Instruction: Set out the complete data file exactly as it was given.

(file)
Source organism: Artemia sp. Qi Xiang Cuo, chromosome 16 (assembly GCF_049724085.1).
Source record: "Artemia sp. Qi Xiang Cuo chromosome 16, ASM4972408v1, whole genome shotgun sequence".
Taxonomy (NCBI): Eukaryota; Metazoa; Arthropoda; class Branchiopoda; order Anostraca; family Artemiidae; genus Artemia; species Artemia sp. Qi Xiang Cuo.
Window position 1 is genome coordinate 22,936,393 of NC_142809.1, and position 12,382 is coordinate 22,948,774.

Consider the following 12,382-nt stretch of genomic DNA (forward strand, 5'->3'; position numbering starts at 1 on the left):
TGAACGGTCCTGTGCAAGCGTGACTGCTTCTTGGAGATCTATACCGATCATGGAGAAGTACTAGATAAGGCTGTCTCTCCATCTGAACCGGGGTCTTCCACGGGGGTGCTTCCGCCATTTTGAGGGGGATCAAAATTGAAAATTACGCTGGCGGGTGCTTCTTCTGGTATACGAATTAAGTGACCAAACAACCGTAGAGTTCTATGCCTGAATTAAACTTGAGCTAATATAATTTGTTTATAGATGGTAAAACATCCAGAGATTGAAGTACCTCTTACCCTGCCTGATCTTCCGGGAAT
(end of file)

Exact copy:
Source organism: Artemia sp. Qi Xiang Cuo, chromosome 16 (assembly GCF_049724085.1).
Source record: "Artemia sp. Qi Xiang Cuo chromosome 16, ASM4972408v1, whole genome shotgun sequence".
Taxonomy (NCBI): Eukaryota; Metazoa; Arthropoda; class Branchiopoda; order Anostraca; family Artemiidae; genus Artemia; species Artemia sp. Qi Xiang Cuo.
Window position 1 is genome coordinate 22,936,393 of NC_142809.1, and position 12,382 is coordinate 22,948,774.

Consider the following 12,382-nt stretch of genomic DNA (forward strand, 5'->3'; position numbering starts at 1 on the left):
TGAACGGTCCTGTGCAAGCGTGACTGCTTCTTGGAGATCTATACCGATCATGGAGAAGTACTAGATAAGGCTGTCTCTCCATCTGAACCGGGGTCTTCCACGGGGGTGCTTCCGCCATTTTGAGGGGGATCAAAATTGAAAATTACGCTGGCGGGTGCTTCTTCTGGTATACGAATTAAGTGACCAAACAACCGTAGAGTTCTATGCCTGAATTAAACTTGAGCTAATATAATTTGTTTATAGATGGTAAAACATCCAGAGATTGAAGTACCTCTTACCCTGCCTGATCTTCCGGGAAT